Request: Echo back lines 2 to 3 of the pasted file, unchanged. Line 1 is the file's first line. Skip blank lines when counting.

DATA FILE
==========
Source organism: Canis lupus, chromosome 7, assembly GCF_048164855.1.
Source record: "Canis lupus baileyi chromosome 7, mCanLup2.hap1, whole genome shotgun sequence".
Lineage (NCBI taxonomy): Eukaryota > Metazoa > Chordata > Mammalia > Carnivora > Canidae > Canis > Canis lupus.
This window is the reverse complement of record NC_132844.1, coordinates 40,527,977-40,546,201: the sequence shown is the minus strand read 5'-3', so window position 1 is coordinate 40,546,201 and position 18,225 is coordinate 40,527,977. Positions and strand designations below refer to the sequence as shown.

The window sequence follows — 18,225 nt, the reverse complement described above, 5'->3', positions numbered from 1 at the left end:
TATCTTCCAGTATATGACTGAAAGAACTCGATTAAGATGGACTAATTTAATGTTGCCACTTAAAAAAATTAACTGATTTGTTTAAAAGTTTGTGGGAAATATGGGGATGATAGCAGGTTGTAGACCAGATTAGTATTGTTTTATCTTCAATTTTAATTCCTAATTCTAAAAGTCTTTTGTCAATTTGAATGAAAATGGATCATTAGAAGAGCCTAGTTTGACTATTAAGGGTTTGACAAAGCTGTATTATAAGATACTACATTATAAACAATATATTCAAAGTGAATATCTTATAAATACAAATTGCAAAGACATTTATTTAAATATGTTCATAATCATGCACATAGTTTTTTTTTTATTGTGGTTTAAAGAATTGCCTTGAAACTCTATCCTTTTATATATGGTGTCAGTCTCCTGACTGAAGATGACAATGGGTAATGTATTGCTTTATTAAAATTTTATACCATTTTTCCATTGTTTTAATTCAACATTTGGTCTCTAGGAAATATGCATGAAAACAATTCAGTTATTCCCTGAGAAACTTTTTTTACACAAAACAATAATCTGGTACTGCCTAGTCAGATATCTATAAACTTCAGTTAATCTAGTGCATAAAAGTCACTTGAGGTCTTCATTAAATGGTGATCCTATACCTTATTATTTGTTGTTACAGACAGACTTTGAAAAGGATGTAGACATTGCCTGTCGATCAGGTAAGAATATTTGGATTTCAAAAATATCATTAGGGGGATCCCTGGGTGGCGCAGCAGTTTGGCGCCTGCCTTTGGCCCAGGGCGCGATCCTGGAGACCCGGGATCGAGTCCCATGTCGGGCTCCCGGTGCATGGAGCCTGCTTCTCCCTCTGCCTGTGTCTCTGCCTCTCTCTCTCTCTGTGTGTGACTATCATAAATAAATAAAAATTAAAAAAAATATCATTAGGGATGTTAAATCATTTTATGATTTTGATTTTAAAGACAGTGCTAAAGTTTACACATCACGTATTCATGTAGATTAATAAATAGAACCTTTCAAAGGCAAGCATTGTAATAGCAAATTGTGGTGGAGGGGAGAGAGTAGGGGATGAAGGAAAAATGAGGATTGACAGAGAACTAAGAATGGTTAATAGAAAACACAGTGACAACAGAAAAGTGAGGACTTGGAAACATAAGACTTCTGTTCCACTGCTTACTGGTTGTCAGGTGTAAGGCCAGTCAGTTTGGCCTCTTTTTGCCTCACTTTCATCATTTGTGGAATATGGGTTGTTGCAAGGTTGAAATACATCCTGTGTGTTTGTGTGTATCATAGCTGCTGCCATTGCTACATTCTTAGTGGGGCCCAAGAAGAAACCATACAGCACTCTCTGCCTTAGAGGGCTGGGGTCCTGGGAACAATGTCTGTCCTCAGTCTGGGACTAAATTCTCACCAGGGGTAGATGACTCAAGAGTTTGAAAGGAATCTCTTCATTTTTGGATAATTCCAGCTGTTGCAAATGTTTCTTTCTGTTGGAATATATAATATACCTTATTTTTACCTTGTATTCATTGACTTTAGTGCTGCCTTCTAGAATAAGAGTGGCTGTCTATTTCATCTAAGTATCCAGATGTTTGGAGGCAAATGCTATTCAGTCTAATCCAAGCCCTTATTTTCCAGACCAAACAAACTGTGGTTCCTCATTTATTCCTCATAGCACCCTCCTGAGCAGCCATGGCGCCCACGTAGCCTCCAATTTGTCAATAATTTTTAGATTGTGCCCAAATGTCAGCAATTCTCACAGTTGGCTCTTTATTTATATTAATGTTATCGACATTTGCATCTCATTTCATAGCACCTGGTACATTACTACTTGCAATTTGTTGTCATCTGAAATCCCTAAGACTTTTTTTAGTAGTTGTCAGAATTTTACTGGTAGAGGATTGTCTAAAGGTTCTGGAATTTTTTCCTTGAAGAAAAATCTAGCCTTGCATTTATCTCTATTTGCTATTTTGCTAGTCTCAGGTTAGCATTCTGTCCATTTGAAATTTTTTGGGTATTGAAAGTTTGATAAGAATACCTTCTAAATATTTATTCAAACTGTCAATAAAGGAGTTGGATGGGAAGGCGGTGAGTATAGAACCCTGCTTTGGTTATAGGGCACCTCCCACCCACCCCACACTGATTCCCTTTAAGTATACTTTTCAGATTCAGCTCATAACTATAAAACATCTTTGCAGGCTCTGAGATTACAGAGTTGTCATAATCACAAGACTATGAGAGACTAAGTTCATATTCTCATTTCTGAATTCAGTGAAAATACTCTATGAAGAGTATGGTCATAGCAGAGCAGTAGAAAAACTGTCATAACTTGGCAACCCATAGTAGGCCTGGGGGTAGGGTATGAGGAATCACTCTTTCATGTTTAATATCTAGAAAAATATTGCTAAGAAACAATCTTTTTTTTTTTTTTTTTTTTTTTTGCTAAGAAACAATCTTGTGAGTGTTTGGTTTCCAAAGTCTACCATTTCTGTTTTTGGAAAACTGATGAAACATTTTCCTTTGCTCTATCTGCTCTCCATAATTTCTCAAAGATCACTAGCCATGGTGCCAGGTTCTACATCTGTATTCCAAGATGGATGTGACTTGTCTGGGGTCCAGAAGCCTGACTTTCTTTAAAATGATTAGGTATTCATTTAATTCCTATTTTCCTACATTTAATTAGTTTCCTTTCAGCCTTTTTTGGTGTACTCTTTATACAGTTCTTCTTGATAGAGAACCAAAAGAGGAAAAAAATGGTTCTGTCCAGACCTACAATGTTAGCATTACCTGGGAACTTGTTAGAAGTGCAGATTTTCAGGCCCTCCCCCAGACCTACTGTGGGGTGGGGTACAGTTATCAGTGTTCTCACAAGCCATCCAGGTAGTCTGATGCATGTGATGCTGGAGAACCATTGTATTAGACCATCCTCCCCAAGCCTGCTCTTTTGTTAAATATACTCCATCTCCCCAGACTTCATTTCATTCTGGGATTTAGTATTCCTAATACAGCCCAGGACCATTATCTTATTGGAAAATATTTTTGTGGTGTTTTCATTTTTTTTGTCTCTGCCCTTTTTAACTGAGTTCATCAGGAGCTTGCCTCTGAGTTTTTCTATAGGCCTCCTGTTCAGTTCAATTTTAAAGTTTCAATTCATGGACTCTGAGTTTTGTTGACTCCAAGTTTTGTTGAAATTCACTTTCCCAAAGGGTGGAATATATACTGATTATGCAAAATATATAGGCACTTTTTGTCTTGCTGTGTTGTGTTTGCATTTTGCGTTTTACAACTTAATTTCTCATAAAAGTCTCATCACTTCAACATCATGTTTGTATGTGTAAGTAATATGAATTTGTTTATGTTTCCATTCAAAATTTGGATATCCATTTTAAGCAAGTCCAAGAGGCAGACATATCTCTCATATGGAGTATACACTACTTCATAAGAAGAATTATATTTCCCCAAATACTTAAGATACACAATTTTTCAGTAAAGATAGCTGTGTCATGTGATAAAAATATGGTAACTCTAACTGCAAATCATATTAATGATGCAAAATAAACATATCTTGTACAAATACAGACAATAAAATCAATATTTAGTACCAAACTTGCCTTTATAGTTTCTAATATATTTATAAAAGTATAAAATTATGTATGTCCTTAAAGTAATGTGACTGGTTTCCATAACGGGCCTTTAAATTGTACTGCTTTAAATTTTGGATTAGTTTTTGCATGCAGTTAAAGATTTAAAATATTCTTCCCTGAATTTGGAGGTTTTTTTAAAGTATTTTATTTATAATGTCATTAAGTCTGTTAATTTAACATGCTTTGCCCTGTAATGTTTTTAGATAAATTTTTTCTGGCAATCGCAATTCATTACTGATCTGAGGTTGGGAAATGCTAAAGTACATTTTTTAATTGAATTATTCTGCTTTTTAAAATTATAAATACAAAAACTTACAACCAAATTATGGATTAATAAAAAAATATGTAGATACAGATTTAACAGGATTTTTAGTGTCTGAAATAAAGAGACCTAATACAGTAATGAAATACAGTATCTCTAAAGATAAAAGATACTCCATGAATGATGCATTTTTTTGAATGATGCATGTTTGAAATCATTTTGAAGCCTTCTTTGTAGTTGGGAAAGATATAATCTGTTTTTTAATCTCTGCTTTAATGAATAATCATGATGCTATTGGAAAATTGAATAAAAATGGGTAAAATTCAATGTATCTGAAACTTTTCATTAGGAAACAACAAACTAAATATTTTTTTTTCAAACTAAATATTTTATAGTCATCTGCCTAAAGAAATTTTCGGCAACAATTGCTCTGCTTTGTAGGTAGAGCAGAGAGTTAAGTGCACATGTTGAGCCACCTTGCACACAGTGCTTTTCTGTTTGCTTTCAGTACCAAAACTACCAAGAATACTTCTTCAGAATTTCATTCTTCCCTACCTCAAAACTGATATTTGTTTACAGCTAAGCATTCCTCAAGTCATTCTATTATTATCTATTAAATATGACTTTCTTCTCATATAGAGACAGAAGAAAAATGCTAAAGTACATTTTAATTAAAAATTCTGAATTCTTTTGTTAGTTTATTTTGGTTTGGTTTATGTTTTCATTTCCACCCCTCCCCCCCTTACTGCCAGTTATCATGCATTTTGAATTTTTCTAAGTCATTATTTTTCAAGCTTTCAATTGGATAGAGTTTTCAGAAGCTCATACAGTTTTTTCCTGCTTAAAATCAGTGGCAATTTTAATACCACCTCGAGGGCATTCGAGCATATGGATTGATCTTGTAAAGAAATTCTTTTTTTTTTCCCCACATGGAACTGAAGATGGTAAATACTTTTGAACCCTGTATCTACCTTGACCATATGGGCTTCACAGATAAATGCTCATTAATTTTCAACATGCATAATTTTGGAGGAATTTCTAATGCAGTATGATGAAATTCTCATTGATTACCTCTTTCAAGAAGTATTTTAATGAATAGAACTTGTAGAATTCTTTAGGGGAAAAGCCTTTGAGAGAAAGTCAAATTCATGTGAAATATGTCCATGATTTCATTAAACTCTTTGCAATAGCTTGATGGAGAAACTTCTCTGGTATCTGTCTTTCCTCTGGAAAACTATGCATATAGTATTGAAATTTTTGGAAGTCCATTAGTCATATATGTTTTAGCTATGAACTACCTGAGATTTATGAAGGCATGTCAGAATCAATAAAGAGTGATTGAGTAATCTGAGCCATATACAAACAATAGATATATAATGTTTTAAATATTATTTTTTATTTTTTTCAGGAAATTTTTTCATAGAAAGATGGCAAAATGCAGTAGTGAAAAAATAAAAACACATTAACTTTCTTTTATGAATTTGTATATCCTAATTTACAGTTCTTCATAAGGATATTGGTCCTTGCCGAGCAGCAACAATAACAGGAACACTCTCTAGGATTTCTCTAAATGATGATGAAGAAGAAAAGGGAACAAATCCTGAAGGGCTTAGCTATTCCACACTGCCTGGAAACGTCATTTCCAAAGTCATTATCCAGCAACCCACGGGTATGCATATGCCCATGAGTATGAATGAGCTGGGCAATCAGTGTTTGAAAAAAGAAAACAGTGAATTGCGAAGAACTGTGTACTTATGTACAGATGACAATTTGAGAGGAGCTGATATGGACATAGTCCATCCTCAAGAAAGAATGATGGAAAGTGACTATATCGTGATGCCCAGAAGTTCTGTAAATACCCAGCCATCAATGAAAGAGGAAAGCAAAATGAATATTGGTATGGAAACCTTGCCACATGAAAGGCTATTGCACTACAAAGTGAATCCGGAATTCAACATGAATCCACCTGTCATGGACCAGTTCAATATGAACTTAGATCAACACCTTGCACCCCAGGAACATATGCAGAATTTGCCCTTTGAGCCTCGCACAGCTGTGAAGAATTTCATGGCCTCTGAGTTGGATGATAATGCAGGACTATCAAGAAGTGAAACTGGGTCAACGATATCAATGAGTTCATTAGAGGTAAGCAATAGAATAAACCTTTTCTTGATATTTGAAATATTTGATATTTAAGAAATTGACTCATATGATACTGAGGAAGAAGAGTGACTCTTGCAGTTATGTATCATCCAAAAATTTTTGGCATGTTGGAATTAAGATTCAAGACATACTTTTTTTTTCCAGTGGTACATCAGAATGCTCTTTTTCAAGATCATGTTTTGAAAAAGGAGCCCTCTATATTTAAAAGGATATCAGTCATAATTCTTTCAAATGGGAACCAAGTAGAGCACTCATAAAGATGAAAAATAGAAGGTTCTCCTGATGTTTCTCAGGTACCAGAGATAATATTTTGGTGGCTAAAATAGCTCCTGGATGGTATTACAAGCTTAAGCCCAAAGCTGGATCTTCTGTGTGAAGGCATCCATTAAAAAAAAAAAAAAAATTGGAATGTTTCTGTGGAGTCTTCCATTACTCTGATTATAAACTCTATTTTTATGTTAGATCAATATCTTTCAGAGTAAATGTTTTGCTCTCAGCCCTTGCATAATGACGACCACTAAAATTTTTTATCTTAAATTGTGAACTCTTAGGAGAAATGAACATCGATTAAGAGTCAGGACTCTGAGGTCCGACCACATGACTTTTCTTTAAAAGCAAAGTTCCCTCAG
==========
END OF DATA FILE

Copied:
Source record: "Canis lupus baileyi chromosome 7, mCanLup2.hap1, whole genome shotgun sequence".
Lineage (NCBI taxonomy): Eukaryota > Metazoa > Chordata > Mammalia > Carnivora > Canidae > Canis > Canis lupus.